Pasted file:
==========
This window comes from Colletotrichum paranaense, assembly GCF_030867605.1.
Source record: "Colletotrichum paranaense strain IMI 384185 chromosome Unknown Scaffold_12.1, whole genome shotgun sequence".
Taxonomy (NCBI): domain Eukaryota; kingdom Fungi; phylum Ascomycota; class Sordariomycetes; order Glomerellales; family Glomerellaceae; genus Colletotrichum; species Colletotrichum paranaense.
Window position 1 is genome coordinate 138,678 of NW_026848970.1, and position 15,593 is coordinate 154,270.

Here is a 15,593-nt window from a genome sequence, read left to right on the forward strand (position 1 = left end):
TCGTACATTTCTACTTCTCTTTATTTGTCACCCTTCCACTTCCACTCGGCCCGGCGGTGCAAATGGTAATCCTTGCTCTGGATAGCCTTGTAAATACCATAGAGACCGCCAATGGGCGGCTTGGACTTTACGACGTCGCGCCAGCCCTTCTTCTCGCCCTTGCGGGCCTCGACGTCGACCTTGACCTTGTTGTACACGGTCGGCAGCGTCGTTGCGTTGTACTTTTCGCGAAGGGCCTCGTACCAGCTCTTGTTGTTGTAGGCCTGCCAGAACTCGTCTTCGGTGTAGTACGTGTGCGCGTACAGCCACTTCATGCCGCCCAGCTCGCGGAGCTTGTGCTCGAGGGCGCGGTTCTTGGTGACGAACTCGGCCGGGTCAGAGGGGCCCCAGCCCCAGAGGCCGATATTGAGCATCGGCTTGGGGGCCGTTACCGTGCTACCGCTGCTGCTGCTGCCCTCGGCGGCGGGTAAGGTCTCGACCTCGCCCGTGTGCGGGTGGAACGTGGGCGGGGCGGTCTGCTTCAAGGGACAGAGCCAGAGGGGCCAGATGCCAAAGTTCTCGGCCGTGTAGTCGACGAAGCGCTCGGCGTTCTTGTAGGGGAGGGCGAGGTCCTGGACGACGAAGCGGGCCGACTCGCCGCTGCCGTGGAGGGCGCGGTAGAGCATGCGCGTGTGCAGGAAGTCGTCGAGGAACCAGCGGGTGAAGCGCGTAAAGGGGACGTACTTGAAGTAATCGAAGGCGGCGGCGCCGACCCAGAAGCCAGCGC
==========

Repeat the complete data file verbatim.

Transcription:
This window comes from Colletotrichum paranaense, assembly GCF_030867605.1.
Source record: "Colletotrichum paranaense strain IMI 384185 chromosome Unknown Scaffold_12.1, whole genome shotgun sequence".
Taxonomy (NCBI): domain Eukaryota; kingdom Fungi; phylum Ascomycota; class Sordariomycetes; order Glomerellales; family Glomerellaceae; genus Colletotrichum; species Colletotrichum paranaense.
Window position 1 is genome coordinate 138,678 of NW_026848970.1, and position 15,593 is coordinate 154,270.

Here is a 15,593-nt window from a genome sequence, read left to right on the forward strand (position 1 = left end):
TCGTACATTTCTACTTCTCTTTATTTGTCACCCTTCCACTTCCACTCGGCCCGGCGGTGCAAATGGTAATCCTTGCTCTGGATAGCCTTGTAAATACCATAGAGACCGCCAATGGGCGGCTTGGACTTTACGACGTCGCGCCAGCCCTTCTTCTCGCCCTTGCGGGCCTCGACGTCGACCTTGACCTTGTTGTACACGGTCGGCAGCGTCGTTGCGTTGTACTTTTCGCGAAGGGCCTCGTACCAGCTCTTGTTGTTGTAGGCCTGCCAGAACTCGTCTTCGGTGTAGTACGTGTGCGCGTACAGCCACTTCATGCCGCCCAGCTCGCGGAGCTTGTGCTCGAGGGCGCGGTTCTTGGTGACGAACTCGGCCGGGTCAGAGGGGCCCCAGCCCCAGAGGCCGATATTGAGCATCGGCTTGGGGGCCGTTACCGTGCTACCGCTGCTGCTGCTGCCCTCGGCGGCGGGTAAGGTCTCGACCTCGCCCGTGTGCGGGTGGAACGTGGGCGGGGCGGTCTGCTTCAAGGGACAGAGCCAGAGGGGCCAGATGCCAAAGTTCTCGGCCGTGTAGTCGACGAAGCGCTCGGCGTTCTTGTAGGGGAGGGCGAGGTCCTGGACGACGAAGCGGGCCGACTCGCCGCTGCCGTGGAGGGCGCGGTAGAGCATGCGCGTGTGCAGGAAGTCGTCGAGGAACCAGCGGGTGAAGCGCGTAAAGGGGACGTACTTGAAGTAATCGAAGGCGGCGGCGCCGACCCAGAAGCCAGCGC